When it comes to the top things Americans want real control over, it turns out that Uncle Sam and the Grim Reaper can take a backseat to job performance reviews, according to survey findings released last night by Taleo, a provider of on-demand talent management solutions.
The Taleo survey asked working Americans what they feel they have the most control over this year. The results skewed heavily toward job performance: 59 percent of American workers feel they have control over their job performance compared, respectively, to 39 percent who have their health in check and a mere 2 percent of Americans who feel they have control over how much they pay in taxes.
With nearly 80 percent of employed individuals stating dissatisfaction with their current performance review process, these findings bring to light a deep desire among the American workforce to influence, impact and improve how their performance reviews are managed. Employees want the performance review process to better reflect and reward their efforts at work.
Yet, in the toughest economy in decades, this survey shows that dissatisfaction isn't all about salary. In fact, demographics weigh into the priorities of American workers in terms of their perspectives on performance review priorities. And those priorities, in turn, are not entirely in sync with today's corporate attention on performance management.
• The number one CEO priority worldwide today is balancing talent retention with cost reduction. Many are approaching this by aligning individual and corporate goals and results to pay for performance. Indeed, of the 80 percent of employees who wanted to change something in their performance reviews, nearly one third (31 percent) agreed that they want their performance reviews tied to compensation. Interestingly, Americans in the moderate to high salary range (more than $35,000), drove this priority.
• A continual challenge in a business environment is to ensure fair, consistent performance reviews that represent a complete view of the employee's work: with feedback from peers, customers and managers. Twenty-one percent of the employees in this survey felt that fairness was the main thing they would change about their performance reviews. This response was driven by employees earning under $75,000 annually. Further, those without a college degree were twice as likely to put a priority on fairness.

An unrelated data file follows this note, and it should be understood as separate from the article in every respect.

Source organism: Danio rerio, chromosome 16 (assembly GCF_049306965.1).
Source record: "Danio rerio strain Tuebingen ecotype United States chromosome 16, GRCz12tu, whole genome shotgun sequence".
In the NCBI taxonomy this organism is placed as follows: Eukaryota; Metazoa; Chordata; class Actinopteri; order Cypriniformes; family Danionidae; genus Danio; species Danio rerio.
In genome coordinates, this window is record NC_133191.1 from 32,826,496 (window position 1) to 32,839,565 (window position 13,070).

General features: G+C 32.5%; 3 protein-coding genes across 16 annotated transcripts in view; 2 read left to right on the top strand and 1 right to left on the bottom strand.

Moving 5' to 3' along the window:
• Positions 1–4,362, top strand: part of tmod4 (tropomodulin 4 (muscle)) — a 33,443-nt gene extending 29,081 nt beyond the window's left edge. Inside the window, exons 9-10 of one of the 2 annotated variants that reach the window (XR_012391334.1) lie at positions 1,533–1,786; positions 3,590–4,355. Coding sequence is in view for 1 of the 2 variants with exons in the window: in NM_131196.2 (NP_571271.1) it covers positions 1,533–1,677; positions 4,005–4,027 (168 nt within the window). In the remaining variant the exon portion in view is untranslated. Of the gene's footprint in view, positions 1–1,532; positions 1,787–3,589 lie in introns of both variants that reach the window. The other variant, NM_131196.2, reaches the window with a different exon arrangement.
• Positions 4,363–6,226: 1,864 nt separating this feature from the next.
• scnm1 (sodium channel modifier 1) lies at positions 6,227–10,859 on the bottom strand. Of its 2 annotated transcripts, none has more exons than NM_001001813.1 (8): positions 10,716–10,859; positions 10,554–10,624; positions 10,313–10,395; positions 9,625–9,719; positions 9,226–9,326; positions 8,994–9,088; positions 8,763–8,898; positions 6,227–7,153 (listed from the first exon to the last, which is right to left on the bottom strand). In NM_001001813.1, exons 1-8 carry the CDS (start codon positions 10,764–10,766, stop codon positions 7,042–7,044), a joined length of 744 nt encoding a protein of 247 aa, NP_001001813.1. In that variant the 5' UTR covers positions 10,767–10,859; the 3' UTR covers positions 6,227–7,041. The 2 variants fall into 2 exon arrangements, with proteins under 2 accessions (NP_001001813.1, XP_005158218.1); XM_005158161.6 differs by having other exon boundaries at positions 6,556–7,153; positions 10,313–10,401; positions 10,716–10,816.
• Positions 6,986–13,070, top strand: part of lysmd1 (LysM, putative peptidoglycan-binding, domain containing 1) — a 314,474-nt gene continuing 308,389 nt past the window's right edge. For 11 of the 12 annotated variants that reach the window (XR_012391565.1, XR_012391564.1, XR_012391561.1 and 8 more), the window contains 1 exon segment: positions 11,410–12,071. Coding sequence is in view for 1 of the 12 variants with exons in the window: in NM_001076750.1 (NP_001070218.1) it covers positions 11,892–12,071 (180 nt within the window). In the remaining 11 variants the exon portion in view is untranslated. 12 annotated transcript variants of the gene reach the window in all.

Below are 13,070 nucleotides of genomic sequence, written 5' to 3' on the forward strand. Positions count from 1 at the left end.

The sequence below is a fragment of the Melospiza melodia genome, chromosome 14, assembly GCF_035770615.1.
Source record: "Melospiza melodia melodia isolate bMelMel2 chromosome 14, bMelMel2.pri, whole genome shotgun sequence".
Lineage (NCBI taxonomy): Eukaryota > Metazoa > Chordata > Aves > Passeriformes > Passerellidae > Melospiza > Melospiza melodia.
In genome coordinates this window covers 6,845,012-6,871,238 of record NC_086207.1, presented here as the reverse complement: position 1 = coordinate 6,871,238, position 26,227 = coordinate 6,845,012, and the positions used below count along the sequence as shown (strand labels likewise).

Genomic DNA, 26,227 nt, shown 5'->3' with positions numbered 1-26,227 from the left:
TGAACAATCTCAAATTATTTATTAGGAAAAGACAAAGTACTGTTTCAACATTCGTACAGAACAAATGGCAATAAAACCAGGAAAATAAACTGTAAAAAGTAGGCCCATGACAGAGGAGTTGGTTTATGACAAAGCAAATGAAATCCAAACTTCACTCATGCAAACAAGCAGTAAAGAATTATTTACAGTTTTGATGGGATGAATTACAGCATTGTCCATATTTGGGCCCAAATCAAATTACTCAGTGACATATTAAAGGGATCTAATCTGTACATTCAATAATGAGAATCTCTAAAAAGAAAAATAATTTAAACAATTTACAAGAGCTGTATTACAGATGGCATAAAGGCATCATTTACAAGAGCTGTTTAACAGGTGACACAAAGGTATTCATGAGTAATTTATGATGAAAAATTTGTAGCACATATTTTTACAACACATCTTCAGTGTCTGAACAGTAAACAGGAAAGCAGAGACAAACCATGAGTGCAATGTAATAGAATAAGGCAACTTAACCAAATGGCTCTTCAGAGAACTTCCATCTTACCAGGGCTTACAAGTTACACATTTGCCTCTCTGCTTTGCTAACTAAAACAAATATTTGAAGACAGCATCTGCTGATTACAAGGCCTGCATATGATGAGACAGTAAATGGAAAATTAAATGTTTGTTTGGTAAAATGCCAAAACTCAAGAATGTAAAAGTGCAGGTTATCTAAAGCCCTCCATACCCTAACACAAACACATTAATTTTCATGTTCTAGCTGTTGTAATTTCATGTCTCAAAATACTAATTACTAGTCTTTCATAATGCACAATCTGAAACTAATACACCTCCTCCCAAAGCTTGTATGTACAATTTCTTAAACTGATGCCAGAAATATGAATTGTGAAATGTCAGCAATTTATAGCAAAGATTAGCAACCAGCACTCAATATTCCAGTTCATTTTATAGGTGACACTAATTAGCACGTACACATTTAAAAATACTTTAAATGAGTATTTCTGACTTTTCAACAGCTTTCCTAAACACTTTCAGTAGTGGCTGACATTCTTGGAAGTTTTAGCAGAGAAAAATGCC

• The regularity and timing of reviews is also in flux in American companies. In the past few years there has been an evolution from annual "anniversary" date reviews for each employee, toward annual or semi-annual full staff focal reviews that give senior management a better view of performance across the organization. Here again, demographics played a factor on employees' perspectives about more regular reviews:
-- 16 percent of workers would like their performance reviews to be conducted more often. The bulk of respondents in this category are people under the age of 45;
-- 11 percent of workers would like their job performance reviews to go away altogether. Most of these people either don't have dependents, or no longer have children who live at home.
"In the current economy, job performance is front and center of the corporate agenda. So it's not surprising that this is an area where American workers want to seize greater control," says Alice Snell, Vice President of Taleo Research. "With employees working hard and performing well to keep their jobs, companies need to not only know what their employees would like to get out of the performance management process, but also ensure they have effective and efficient processes in place to maximize workforce productivity and retain top talent within their organizations."